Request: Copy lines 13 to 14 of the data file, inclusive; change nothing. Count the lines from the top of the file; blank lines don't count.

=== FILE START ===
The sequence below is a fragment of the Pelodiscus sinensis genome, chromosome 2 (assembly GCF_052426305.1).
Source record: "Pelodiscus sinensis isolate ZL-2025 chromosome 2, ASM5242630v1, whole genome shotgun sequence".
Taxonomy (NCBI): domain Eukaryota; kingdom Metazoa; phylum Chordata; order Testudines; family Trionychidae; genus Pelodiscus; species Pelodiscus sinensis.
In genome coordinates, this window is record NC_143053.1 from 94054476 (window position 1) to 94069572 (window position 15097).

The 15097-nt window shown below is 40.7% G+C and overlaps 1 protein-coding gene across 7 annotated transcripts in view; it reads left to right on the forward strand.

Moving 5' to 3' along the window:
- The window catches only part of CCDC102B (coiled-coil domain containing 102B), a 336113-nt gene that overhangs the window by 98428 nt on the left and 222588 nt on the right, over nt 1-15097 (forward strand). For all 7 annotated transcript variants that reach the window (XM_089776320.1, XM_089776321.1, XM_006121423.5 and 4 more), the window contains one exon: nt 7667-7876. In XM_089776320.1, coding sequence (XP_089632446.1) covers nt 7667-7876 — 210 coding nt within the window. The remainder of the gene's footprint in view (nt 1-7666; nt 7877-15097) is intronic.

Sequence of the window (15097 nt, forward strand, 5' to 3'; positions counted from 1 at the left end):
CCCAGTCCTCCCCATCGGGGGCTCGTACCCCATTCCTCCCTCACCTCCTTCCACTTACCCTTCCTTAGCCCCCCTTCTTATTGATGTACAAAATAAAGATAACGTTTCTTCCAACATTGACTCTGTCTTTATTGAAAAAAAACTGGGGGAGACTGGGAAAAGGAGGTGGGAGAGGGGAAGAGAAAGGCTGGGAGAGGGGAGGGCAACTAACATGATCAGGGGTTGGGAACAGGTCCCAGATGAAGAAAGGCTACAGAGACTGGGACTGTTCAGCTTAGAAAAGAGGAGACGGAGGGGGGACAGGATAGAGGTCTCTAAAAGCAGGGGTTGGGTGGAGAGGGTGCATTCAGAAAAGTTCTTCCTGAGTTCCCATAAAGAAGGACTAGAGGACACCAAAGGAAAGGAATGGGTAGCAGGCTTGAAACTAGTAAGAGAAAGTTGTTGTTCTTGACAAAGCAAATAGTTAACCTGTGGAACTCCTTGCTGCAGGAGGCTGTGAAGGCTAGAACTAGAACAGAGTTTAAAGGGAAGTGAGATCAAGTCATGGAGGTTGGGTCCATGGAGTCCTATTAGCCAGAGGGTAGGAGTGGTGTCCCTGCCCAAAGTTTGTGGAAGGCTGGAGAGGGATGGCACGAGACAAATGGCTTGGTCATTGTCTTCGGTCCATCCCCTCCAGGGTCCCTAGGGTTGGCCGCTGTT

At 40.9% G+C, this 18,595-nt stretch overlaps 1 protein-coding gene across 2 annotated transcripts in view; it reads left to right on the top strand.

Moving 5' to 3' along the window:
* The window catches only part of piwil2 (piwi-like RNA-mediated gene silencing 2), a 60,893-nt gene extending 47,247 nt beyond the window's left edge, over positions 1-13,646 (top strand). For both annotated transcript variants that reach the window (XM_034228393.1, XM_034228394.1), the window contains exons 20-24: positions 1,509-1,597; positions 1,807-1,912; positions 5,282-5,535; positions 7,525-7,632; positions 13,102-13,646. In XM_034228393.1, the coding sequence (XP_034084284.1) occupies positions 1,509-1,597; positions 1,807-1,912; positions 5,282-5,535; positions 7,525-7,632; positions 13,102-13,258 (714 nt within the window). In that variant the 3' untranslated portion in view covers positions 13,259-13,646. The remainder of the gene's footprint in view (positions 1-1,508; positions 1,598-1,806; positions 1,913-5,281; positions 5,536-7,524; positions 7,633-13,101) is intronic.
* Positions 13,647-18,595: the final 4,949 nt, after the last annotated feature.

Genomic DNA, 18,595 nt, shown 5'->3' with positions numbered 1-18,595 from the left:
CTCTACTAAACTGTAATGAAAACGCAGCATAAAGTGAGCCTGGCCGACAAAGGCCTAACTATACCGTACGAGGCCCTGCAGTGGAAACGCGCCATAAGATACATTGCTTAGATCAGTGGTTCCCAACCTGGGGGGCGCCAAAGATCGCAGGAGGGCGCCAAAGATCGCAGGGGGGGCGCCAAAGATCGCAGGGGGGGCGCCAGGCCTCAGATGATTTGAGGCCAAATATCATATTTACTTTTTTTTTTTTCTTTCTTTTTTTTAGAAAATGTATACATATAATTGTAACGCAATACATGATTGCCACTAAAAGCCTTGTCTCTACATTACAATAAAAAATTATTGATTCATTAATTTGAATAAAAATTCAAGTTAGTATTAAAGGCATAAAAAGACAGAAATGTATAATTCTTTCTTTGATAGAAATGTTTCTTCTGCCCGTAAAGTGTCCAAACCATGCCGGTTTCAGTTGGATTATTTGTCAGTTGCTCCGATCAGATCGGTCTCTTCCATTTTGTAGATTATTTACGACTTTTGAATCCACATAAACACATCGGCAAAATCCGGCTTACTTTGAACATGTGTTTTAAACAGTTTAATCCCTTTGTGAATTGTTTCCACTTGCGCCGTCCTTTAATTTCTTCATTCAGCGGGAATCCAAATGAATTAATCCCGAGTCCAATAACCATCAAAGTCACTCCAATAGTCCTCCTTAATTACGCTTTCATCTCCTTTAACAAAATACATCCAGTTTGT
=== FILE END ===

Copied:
* Positions 13,647-18,595: the final 4,949 nt, after the last annotated feature.

Genomic DNA, 18,595 nt, shown 5'->3' with positions numbered 1-18,595 from the left: